"Renters are already being displaced: A large number of residents are already being immediately and severely harmed by rent increases, even those that are 3-15%. About 40% of renter households in the county are cost-burdened, spending more than 35% of their income on housing. In our outreach, renters consistently share that they can hardly afford the rent as it is now, let alone an increase of $75, $100, or more a month."
"According to the Racial Equity and Social Justice Impact Statement for Montgomery County's previous [temporary rent stabilization bill], 'Low-wealth and low-income households have been negatively impacted by the financial burdens associated with the pandemic. These households lacking access to affordable and safe housing, also known as secure housing, are also at greater risk of experiencing evictions and homelessness. Many of these households who are disproportionately Black and Latinx in Montgomery County were at risk for evictions and homelessness prior to the pandemic.'”
"Capping rent increases at 3% will allow many families to continue to work and live in our county instead of being displaced. Displacing these families hurts the entire community. Fewer workers hurt services to county residents. Many of the very people who work in the service industry like hospitality, home health care workers, and retail are the very renters that will be severely impacted by unaffordable rent increases. The passage of this bill will keep families in their homes and working in our county, which ultimately benefits all residents."
"350 Montgomery County is a leader in the climate justice movement in Montgomery County. The connection between stable rents and climate is unequivocal. The most obvious is that affordable housing allows residents to live closer to their jobs, reducing transportation costs and offering employers a more reliable workforce. But as communities across the country are experiencing, the high cost of housing leads directly to an increase in homelessness, creating a on local budgets. Additionally, homeless people are particularly vulnerable to extreme climate events. We urge the Council to pass the HOME Act in its current form."
"Sunrise Movement Silver Spring are the movement of young people that brought the Green New Deal to the national stage. By limiting rent increases in Montgomery County to 3%, this bill will safeguard both the financial health and emotional health of young people in this county by eliminating the downward spiral caused by eviction for thousands of families. It will also open up endless possibilities for expanded transit and green construction without the fear of rising rents and displacement, so that we can be a model for what a just Green New Deal can truly be."
"Black and Latino families disproportionately rent their homes instead of owning them. Because of a shortage of housing, people encounter substantial difficulties in finding and keeping their rental property. Moving is also costly and risky for residents, who have to pay security deposits, move their belongings, and get situated. And when residents are evicted due to their inability to meet rent increases, the results are traumatic, often resulting in people becoming homeless and living on the streets. Eviction harms people’s mental and physical health, hurts their financial wellbeing, hinders their efforts to rise out of poverty, and harms their future attempts to get housing."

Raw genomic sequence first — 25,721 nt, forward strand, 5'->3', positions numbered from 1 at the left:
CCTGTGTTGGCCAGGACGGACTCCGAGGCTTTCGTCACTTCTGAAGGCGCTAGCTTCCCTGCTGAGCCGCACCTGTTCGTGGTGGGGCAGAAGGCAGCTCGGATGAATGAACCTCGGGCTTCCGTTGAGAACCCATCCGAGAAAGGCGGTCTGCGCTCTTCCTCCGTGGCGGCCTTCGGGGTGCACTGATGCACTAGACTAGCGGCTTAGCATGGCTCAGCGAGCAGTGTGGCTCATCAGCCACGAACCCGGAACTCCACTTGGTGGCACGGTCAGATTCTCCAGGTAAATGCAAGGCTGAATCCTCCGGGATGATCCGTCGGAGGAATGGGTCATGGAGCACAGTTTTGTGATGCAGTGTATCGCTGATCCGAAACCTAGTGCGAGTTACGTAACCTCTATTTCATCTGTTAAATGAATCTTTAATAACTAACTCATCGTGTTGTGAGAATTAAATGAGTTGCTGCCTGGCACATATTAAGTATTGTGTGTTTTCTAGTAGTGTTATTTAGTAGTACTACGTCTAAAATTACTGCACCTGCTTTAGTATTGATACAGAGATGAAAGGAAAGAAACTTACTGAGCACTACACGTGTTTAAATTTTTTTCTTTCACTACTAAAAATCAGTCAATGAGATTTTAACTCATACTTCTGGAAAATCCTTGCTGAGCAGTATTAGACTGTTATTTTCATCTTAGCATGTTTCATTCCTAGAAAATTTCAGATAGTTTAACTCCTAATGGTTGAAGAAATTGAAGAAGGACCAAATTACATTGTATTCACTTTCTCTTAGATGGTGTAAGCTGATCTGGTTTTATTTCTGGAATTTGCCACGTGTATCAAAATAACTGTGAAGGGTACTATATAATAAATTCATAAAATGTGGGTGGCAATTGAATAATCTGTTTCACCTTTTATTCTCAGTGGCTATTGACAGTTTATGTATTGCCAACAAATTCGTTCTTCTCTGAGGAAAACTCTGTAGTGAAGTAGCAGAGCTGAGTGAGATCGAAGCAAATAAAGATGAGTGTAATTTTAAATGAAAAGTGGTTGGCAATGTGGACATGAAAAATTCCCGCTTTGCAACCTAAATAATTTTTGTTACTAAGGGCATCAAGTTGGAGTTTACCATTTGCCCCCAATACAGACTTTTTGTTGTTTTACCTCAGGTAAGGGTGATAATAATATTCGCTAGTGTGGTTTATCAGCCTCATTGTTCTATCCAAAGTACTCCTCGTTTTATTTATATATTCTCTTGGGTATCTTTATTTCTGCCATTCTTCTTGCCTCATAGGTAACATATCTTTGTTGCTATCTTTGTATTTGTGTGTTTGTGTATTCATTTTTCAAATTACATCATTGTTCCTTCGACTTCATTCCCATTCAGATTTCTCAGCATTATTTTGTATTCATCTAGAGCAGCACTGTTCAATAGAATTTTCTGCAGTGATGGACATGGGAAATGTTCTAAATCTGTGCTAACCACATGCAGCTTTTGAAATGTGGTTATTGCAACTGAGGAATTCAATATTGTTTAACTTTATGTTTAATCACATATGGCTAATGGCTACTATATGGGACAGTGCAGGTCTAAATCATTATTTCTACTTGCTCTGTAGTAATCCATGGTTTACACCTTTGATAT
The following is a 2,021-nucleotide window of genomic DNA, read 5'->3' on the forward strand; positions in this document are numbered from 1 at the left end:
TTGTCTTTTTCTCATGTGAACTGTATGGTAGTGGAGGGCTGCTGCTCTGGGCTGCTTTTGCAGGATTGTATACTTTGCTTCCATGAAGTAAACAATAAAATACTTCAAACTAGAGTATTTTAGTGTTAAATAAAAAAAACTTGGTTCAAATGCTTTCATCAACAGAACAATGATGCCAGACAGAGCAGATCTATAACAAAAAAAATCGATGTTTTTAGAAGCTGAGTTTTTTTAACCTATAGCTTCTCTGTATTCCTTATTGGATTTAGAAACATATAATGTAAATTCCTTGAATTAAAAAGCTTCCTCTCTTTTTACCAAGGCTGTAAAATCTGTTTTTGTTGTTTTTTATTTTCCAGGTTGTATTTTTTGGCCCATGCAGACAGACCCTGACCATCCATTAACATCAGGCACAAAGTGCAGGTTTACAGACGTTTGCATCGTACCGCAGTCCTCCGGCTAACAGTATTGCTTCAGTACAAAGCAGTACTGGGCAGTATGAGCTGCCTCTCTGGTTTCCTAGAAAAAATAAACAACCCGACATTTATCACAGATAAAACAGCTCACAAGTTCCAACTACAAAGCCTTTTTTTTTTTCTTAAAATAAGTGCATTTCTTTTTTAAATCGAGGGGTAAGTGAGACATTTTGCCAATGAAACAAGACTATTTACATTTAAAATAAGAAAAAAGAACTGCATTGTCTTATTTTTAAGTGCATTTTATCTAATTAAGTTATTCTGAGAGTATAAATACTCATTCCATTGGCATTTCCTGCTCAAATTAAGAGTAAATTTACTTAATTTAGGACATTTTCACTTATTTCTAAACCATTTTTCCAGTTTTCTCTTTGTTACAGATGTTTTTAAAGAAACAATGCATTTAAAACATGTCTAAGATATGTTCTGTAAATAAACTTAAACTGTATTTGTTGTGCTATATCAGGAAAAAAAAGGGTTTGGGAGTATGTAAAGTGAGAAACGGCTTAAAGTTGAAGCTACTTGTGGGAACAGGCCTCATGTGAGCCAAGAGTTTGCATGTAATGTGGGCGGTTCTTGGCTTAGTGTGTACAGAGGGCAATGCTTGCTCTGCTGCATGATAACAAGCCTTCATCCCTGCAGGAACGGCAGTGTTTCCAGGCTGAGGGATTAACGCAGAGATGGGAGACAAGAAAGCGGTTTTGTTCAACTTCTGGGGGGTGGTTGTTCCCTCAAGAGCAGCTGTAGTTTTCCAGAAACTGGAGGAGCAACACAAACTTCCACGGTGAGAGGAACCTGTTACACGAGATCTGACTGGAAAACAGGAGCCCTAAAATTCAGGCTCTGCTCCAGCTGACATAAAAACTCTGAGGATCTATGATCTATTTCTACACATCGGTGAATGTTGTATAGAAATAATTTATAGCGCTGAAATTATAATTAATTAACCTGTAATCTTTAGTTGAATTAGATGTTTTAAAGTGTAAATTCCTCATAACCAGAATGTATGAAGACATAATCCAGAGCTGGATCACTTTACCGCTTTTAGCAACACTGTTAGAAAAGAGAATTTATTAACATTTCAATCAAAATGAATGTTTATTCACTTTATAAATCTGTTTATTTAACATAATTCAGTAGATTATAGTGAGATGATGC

"Large rent increases contribute to homelessness (not in the interest of anyone in the County) and effective expulsion from a county where they work because it is too expensive to live there. The increasing commuter burden on such people increases greenhouse gas emissions on the rest of us. Further, low-income and unhoused people bear the greatest risks from impacts caused by climate change, while often facing a disproportionate burden of utility costs. The unpredictability of rent increases has a social impact, making them less resilient to the impacts of climate change. We urge the County Council to support the HOME Act."
"I am Delegate Gabriel Acevero of District 39, which includes the communities of Gaithersburg, Montgomery Village, Washington Grove, Clarksburg, and Germantown, representing one of the most diverse districts in the country. Montgomery County is one of the most expensive communities to live in. Many of our residents are still reeling from the pandemic and they often pay disproportionately higher monthly and annual housing expenses than renters in neighboring counties. Prince George's County Council recently passed rent stabilization package with a cap of 3 percent. I applaud our neighbors and believe that Montgomery County should follow suit and provide much needed protections and relief to families in my district and across our county."
"As a member of the Prince George's County Council, I and my colleagues worked with advocates and stakeholders to pass CB-007, the Rent Stabilization Act, which ensures that landlords cannot increase rent to tenants by more than 3%. We passed this with the support of nine Councilmembers and County Executive Angela Alsobrooks to ensure that Prince Georgians are able to remain in their homes and region for job opportunities, school quality, and cultural diversity.
"Through several Council Bills, we hope to stabilize housing so that it is accessible to all county residents. That is why I am in such strong support for Bill 16-23, as I believe that it will do the same for Montgomery County residents."